We painted at Jane’s house today, and this is “something like” the view she has from her front yard… that is, after bringing it half a mile closer and stripping out the dozen-plus houses that travel up as far as those highest trees. I just didn’t feel like painting all the houses peeking out everywhere, but Carol was game–houses are truly Carol’s thing, and she was the one who suggested painting this view.
The light was playing hard to get. It was overcast, cloudy…the sun on the palisade would last for no more than 30 seconds at a time all morning. When I did my thumbnail, the hills in back were lighter and the palisade was very dark. It swapped around by the time I finished the block-in. And then back and forth! No sooner I thought I had a chance to lay in the lights, it was gone the next time I looked up.
I toyed with the shapes and only got work done about half way down from the top before we had to pack up. Forgot my camera, so no reference photo to work from later.
Took it home to reassess. Plenty of challenges were left, including finishing with a believable scene, laying on the paint in an attractive way, and going beyond local color. (Why are the last two in particular so hard for me?) It took a couple of days for me to notice I had painted all the greens with my usual high chroma, so those had to be addressed first.
This one caused me to again marvel at the fact that I was born and raised among rocks, hills, sandy washes, deserts, and mountains. The ocean is not far. (There are a few bodies of water nestled in rather arid settings in the relative vicinity, but I never get to them.) If I don’t want mountains, I have all the flat I could want nearby. But I don’t have prairies, marshes, rusting broadleaf forests, green grass for more than two months, or snow in winter. There are plein air artists who never get to paint what I do and vice versa.
Oh, Watercolor…it’s been awhile. I took a refresher class 8 or 9 months ago in which we did a few exercises and copied a couple paintings. I’ve also bought a few books and a couple classes on Craftsy lately, all in hopes of working up my nerve to revive a triptych I did back in 2006 for my living room.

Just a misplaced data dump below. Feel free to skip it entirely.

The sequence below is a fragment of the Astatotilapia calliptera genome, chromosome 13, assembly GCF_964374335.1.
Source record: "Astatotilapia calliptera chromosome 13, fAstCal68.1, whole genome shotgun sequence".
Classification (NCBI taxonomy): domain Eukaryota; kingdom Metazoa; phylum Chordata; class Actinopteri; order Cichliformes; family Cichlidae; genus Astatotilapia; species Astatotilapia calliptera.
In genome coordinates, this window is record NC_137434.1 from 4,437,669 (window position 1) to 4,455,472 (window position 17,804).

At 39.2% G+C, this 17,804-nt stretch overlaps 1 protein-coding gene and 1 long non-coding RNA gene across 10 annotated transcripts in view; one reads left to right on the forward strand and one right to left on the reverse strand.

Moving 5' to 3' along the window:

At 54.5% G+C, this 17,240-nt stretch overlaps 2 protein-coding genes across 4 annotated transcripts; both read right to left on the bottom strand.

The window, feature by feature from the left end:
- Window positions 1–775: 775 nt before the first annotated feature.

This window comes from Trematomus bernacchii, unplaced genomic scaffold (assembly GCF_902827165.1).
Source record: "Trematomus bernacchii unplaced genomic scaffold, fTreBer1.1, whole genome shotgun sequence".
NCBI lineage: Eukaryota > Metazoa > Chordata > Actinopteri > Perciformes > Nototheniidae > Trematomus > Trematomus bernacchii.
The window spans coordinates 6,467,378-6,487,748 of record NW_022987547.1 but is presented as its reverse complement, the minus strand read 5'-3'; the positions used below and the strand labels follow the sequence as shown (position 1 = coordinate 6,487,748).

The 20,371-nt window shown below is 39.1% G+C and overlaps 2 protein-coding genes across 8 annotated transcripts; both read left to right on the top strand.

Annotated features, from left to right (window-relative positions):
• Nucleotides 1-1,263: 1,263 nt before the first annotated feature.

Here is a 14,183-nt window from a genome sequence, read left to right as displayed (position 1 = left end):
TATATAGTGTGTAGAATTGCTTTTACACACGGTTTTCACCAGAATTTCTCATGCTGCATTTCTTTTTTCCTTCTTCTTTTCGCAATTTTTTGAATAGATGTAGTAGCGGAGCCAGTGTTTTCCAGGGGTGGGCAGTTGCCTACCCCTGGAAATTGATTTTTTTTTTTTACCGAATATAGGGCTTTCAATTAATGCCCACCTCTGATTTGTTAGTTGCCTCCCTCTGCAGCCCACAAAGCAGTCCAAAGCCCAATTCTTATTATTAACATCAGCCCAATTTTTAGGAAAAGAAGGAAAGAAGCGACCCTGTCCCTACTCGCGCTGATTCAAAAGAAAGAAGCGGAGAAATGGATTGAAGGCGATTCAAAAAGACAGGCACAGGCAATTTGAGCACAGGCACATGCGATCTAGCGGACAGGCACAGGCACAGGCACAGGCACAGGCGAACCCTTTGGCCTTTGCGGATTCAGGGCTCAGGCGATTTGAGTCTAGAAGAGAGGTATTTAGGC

(Phyllis asked me why I didn’t just start over and repaint it.)
(…Because the idea is horrifying!)
Anyhoo, the refresher class taught me a few things I didn’t learn the first time around, eleven years ago: Layering, for one. Remembering to leave some white on the paper for another. The Craftsy class guy got me experimenting with ink one-line sketches (see last week). I’ve been watching some youtubes and making thumbnails, experimenting with laying down paint.
So, last Wednesday I sat down in Betsy’s backyard and it dawned on me that I had to sketch first. Pretty much forgot about that part! Then I stared at the subject wondering where the heck to start, seeing as I would have to paint around something somewhere, no matter what I started with. Betsy told me to just pick something and go with it. I managed to get it about 2/3 of the way done while there and finished it at home.
So many faults! But I got a better start than I’d expected to get and learned a few things. (Ex: Scraping with a knife helped save the thorny stems. Easy to overpaint green.) Just what I needed–a second medium to play with 🙂 .
On the last Wednesday in August, we met at Carol’s house. I couldn’t get my painting mojo together, so I took a sketchbook and some ink pens. Carol had these wonderful old green bottles with plants in them sitting on the table. I tried to sketch each one using just one line of ink. I think I’ve heard this called “wire” drawing, or the “single-line sketch.”
Then I sketched her art bag, and easel and palette. After that I did the side of her garage that I could see through her french doors. If I were brave, I’d tint these with watercolor.
For August, the plein air group thought we’d dodge some of the heat by meeting to paint on my patio. We set up and worked on a garden-themed still life over three weeks. Each person brought some garden items, making for maybe 18 objects on a table. I wish I could post everyone’s effort, because we all chose different things to include or leave out.
On the first day I started to do a horizontal 9×12 that had more objects in it, but by the end of Day 1 I thought it was way too literal and really pretty dull. I rethought it between week 1 and 2 and decided the story was about the frogs, so I started over and made a new block-in in a (12×12) square format. I edited out a bunch of stuff and changed the scale of some of the things a bit.
I like it a lot better, but still have qualms. The spacing doesn’t sit right with me, but that didn’t seem to bother Carol when I asked her. Carol brought the green wooden frog, and I contributed the orange ceramic one. It was my grandma’s, and she kept this one in a little garden wheelbarrow outside her bedroom window. I remember a lot of croaking at night in her little town, and seeing a lot of little flat frogs on the roads.
The pot in the back with the succulents was planted and given to me by my sister. In all I think I have about 7-8 hours in this, and that is a lot quicker than I might have done anything like it before.